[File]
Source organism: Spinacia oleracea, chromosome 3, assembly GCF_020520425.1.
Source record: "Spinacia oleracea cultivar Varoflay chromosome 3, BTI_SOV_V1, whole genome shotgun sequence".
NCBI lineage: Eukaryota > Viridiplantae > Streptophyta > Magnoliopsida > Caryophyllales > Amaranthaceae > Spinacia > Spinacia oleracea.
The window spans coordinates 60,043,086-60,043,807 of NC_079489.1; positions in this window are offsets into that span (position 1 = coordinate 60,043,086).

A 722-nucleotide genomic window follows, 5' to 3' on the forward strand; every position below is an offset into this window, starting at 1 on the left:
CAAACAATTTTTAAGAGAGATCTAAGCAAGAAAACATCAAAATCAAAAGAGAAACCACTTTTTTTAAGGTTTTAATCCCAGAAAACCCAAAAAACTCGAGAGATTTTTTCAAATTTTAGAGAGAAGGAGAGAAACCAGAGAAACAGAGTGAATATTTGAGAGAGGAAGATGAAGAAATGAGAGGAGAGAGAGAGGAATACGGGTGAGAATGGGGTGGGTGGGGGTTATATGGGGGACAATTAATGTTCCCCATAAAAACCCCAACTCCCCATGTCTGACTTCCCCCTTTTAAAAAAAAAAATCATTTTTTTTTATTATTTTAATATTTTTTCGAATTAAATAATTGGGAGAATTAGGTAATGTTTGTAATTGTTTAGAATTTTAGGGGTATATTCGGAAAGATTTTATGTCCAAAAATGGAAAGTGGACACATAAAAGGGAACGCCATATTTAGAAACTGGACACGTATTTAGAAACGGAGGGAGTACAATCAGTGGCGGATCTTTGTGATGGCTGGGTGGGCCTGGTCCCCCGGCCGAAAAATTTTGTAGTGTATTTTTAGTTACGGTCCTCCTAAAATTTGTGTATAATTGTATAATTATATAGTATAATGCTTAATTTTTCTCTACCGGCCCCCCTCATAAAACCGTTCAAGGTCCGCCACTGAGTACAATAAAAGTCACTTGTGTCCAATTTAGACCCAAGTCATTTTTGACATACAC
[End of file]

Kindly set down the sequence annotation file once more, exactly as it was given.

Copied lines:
Source organism: Spinacia oleracea, chromosome 3, assembly GCF_020520425.1.
Source record: "Spinacia oleracea cultivar Varoflay chromosome 3, BTI_SOV_V1, whole genome shotgun sequence".
NCBI lineage: Eukaryota > Viridiplantae > Streptophyta > Magnoliopsida > Caryophyllales > Amaranthaceae > Spinacia > Spinacia oleracea.
The window spans coordinates 60,043,086-60,043,807 of NC_079489.1; positions in this window are offsets into that span (position 1 = coordinate 60,043,086).

A 722-nucleotide genomic window follows, 5' to 3' on the forward strand; every position below is an offset into this window, starting at 1 on the left:
CAAACAATTTTTAAGAGAGATCTAAGCAAGAAAACATCAAAATCAAAAGAGAAACCACTTTTTTTAAGGTTTTAATCCCAGAAAACCCAAAAAACTCGAGAGATTTTTTCAAATTTTAGAGAGAAGGAGAGAAACCAGAGAAACAGAGTGAATATTTGAGAGAGGAAGATGAAGAAATGAGAGGAGAGAGAGAGGAATACGGGTGAGAATGGGGTGGGTGGGGGTTATATGGGGGACAATTAATGTTCCCCATAAAAACCCCAACTCCCCATGTCTGACTTCCCCCTTTTAAAAAAAAAAATCATTTTTTTTTATTATTTTAATATTTTTTCGAATTAAATAATTGGGAGAATTAGGTAATGTTTGTAATTGTTTAGAATTTTAGGGGTATATTCGGAAAGATTTTATGTCCAAAAATGGAAAGTGGACACATAAAAGGGAACGCCATATTTAGAAACTGGACACGTATTTAGAAACGGAGGGAGTACAATCAGTGGCGGATCTTTGTGATGGCTGGGTGGGCCTGGTCCCCCGGCCGAAAAATTTTGTAGTGTATTTTTAGTTACGGTCCTCCTAAAATTTGTGTATAATTGTATAATTATATAGTATAATGCTTAATTTTTCTCTACCGGCCCCCCTCATAAAACCGTTCAAGGTCCGCCACTGAGTACAATAAAAGTCACTTGTGTCCAATTTAGACCCAAGTCATTTTTGACATACAC